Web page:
father (see Addit. MS. 5702, p. 119, and State Papers, Dom. 24 July 1632, and 3 July 1635). The son early showed a wild and impetuous temperament. He was charged in the Star-chamber with killing deer in the grounds of his relative, Sir Thomas Pelham, on 27 June 1632, and ordered to pay a fine of 1,000l. to the king and 750l. to Pelham. In August 1633 he committed a murderous assault upon Pelham, and was sent, by warrant from the council (16 Aug. 1633), to Newgate, whence he contrived to escape in October 1634, although ‘so lame that he can only go in a coach’ (Ellis, Original Letters, 3rd ser. iv. 204). He passed over to the continent, entered the French service, and in April 1636 was raising a regiment in Picardy (State Papers, Dom. 4 April 1636). In his absence the cause of the Attorney-General v. Thomas Lunsford the elder and others for conspiracy to take the life of Sir Thomas Pelham was tried in the Star-chamber in June 1637. The son Thomas was fined 5,000l. to the king and 3,000l. to Pelham, and for failing to appear to receive judgment he was outlawed. Two years later he returned to England, received the king's pardon and the remission of his fine (24 April 1639, ‘at our Court at York’), and joined the king's army against the Scots. For Charles's Scottish expedition of the following year he commanded a regiment of train-bands raised in Somerset, conducted it from Warwick to Newcastle (June–3 Aug. 1640), and was at the rout at Newburn.
In December 1640 he was again in London, petitioning the commons for leave to stay in town, as his presence was required both by the two houses and by business of his own. A year later all England was alarmed by the news of his appointment to the lieutenancy of the Tower. The warrant for his installation was issued by Charles at Whitehall, 22 Dec. 1641, and the commission for administering the oaths on the following day. On the same day, 23 Dec., the common council of London presented a petition to the commons against his appointment. The lower house at once sought a conference with the lords. In this conference they described Lunsford as an outlaw, a non-attender at church during the three-quarters of a year he was in the king's army, and a ruined and desperate character. Among other libels circulated at the time was the rumour that he was a cannibal and in the habit of eating children (cf. Butler, Hudibras, pt. iii. c. ii. l. 4; Notes and Queries, 4th ser. xi. 171). The lords declined to join in an address for his removal, and accordingly the commons proceeded singly (24 Dec.) to vote him unfit to be lieutenant. Their petition to Charles was supported in so menacing a manner by the lord mayor that Charles gave way. On 26 Dec. the keys were given to Sir John Byron, and Lunsford had to content himself with the honour of knighthood (conferred 28 Dec. 1641), and, according to some accounts, a pension of 500l. a year (Commons' Journals, ii. 355–8; Lords' Journals, iv. 487). He was subsequently called before the commons for examination, 27 Dec., and on leaving the house engaged in a free fight in Westminster Hall.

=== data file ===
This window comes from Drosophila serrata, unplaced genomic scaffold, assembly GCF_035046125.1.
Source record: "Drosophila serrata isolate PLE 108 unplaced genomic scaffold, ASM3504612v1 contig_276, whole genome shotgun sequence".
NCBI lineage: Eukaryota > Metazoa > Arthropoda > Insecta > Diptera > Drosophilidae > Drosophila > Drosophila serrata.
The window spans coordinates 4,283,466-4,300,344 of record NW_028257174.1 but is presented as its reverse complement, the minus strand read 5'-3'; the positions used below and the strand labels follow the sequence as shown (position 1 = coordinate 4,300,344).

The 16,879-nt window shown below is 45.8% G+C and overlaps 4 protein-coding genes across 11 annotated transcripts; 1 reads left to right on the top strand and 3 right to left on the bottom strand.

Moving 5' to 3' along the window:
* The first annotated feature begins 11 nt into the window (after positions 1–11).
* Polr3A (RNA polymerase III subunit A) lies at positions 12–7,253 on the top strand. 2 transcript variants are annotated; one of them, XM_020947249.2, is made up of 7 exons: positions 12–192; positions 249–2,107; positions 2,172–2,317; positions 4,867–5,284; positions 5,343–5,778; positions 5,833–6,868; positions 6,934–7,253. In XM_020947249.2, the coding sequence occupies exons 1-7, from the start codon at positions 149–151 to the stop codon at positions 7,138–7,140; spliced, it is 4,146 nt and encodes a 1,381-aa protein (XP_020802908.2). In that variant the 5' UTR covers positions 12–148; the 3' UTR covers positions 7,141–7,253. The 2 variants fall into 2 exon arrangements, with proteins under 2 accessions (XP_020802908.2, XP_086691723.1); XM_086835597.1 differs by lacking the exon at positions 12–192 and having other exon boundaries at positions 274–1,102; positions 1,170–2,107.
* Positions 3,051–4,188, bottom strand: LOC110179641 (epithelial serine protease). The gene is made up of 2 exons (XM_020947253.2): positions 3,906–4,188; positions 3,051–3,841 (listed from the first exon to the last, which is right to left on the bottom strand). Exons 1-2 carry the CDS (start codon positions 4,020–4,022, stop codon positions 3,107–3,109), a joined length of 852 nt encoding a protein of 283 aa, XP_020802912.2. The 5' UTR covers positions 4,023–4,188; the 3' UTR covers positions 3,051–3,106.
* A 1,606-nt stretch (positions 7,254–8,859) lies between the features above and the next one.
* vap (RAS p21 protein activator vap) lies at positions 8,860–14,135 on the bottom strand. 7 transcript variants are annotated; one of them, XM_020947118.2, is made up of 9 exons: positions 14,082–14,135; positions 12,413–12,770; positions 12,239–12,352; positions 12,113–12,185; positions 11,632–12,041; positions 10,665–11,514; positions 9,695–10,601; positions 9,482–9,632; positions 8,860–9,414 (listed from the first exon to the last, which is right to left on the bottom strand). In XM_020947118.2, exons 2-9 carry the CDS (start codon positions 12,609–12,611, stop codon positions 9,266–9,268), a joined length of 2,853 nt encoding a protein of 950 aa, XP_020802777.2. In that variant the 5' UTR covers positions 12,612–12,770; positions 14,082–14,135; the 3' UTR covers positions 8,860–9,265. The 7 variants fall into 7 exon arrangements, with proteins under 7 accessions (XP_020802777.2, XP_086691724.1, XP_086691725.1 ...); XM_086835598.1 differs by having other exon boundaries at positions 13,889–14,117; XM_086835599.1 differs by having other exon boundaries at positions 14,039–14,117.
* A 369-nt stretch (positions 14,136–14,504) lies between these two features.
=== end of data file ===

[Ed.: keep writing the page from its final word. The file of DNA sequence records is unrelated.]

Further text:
According to Clarendon, Digby, after designing the attack on the five members, had recommended Lunsford for the post at the Tower because he stood in immediate need of a man ‘who might be trusted.’ When Charles finally left Whitehall (10 Jan. 1642), he was escorted by Lunsford, who two days later was reported to be at Kingston with a large force, and with the intention of marching against Portsmouth. The commons in alarm ordered his arrest, and on the 13th he was captured at Billingbear, Berkshire, the mansion of the Nevilles, his wife's family. On 2 Feb. he was admitted to bail, and before June was at liberty. On 1 July he was with Charles at York, and on the 29th took part in an armed demonstration against Hull. On 19 Aug. 1642 he received a commission to raise a thousand foot in Yorkshire, and on the following day was appointed governor of Sherborne Castle, Dorset, by the Marquis of Hertford, with whom he retired a month later, 23 Sept., into Glamorganshire. He was present at Edgehill, 23 Oct. 1642, and made prisoner (a contemporary tract, ‘The Examination of Colonel Lunsford,’ dated 19 Nov. 1642, says ‘at Kineton;’ cf. Rous, Diary, Camd. Soc., p. 126). He was imprisoned in Warwick Castle, and charges of treason were brought against him (The Examination). Lunsford remained prisoner in Warwick Castle until early in May 1644. On 6 May he arrived at Oxford (Dugdale, Diary, p. 66). He was immediately put in command of a regiment, and is stated to have been selected by Charles to assist, with four others, Sir Arthur Aston in the government of Oxford. He then took service under Prince Rupert and became governor of Monmouth; Sir Nicholas Throckmorton afterwards accused him of losing Monmouth basely. He seems, however, to have resigned the governorship to his brother Herbert (see below) previous to 7 July 1645. He suffered on 9 June 1645 a total defeat from the Shrewsbury forces at Stoke Castle. About the time of the royalist defeat at Naseby he received, according to Lloyd, a commission from the king to consolidate the Welsh forces, but in